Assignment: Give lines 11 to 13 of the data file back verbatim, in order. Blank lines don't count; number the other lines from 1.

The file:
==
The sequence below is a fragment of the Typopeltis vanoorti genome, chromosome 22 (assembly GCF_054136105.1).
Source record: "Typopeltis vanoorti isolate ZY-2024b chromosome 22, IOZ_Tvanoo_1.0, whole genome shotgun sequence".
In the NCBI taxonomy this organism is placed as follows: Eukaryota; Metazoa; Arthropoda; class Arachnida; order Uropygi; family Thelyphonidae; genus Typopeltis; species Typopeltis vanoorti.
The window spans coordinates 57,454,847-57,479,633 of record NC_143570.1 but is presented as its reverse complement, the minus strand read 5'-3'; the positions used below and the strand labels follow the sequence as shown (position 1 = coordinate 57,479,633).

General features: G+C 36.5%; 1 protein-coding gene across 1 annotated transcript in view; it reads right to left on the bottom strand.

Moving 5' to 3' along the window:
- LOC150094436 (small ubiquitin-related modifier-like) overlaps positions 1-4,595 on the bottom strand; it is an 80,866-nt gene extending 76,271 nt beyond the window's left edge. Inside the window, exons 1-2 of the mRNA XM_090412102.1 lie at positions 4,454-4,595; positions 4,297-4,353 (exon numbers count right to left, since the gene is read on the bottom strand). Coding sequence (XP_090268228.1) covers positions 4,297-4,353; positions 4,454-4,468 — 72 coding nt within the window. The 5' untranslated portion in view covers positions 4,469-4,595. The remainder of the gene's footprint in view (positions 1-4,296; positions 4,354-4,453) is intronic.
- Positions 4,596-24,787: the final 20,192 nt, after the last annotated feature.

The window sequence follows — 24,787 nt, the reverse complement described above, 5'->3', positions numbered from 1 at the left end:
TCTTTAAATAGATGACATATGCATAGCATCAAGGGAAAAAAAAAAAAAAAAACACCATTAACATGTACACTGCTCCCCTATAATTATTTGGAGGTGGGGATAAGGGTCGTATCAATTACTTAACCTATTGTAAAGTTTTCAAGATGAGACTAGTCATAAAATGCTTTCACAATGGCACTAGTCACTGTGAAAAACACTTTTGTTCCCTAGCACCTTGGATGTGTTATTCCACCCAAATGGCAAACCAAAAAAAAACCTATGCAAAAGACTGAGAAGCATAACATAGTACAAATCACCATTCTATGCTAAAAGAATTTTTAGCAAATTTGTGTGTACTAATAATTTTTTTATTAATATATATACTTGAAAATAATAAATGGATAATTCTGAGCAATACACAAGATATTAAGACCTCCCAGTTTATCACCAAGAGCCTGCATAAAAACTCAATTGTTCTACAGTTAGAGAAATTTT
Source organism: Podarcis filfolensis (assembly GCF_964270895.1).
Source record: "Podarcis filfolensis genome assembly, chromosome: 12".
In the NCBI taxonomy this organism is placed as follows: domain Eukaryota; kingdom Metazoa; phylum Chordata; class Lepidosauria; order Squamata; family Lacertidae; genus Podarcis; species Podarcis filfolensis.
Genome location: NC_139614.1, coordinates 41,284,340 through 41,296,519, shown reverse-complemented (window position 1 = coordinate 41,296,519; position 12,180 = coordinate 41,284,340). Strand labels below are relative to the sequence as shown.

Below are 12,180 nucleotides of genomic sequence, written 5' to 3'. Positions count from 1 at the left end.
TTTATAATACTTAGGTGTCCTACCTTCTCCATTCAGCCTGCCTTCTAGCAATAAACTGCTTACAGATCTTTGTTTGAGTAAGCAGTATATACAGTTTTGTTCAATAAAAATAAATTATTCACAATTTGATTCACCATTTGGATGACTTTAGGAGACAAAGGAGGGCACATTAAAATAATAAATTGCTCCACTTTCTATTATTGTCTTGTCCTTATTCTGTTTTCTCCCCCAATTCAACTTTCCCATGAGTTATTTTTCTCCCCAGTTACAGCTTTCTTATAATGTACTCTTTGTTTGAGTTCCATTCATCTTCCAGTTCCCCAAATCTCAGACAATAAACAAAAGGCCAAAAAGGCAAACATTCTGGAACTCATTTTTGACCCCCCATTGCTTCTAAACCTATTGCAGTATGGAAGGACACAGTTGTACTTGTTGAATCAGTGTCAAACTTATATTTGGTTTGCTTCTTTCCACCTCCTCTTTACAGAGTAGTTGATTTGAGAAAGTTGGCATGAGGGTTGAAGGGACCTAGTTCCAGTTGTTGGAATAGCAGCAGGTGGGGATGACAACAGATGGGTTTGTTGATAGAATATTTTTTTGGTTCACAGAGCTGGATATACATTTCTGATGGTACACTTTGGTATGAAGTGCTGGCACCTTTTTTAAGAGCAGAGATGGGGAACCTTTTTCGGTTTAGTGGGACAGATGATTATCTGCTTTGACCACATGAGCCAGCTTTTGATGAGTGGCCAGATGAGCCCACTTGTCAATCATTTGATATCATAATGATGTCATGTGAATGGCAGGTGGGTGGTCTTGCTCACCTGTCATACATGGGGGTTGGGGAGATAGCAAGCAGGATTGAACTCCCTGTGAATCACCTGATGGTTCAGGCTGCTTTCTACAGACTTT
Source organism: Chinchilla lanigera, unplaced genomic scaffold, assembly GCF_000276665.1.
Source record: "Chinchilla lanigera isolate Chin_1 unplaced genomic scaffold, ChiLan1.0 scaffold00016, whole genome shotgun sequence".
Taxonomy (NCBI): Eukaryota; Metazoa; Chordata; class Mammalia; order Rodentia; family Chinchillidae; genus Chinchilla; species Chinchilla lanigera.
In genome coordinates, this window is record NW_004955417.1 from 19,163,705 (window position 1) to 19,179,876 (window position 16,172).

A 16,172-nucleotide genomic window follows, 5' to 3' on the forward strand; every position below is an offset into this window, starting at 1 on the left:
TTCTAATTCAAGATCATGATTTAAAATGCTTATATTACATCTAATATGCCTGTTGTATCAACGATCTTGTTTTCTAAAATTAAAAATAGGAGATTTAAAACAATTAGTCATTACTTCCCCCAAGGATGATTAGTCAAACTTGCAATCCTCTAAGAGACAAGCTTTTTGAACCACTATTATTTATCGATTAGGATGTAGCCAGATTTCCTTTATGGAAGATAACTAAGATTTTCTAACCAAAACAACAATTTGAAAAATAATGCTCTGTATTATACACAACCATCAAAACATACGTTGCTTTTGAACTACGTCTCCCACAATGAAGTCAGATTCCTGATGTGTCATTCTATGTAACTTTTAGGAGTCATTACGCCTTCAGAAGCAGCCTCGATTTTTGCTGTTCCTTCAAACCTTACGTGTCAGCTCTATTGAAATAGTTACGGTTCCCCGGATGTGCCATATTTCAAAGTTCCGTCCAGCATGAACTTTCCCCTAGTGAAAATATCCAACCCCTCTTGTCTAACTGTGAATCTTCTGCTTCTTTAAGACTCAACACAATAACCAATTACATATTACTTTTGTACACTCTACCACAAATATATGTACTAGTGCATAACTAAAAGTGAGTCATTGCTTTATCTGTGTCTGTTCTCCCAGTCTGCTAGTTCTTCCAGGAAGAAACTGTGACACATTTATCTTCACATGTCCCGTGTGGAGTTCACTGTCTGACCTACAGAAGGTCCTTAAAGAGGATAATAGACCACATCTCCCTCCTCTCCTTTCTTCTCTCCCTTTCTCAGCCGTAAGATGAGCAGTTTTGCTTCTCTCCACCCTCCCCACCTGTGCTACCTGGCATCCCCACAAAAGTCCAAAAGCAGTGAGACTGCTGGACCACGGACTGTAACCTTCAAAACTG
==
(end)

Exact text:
Source organism: Podarcis filfolensis (assembly GCF_964270895.1).
Source record: "Podarcis filfolensis genome assembly, chromosome: 12".
In the NCBI taxonomy this organism is placed as follows: domain Eukaryota; kingdom Metazoa; phylum Chordata; class Lepidosauria; order Squamata; family Lacertidae; genus Podarcis; species Podarcis filfolensis.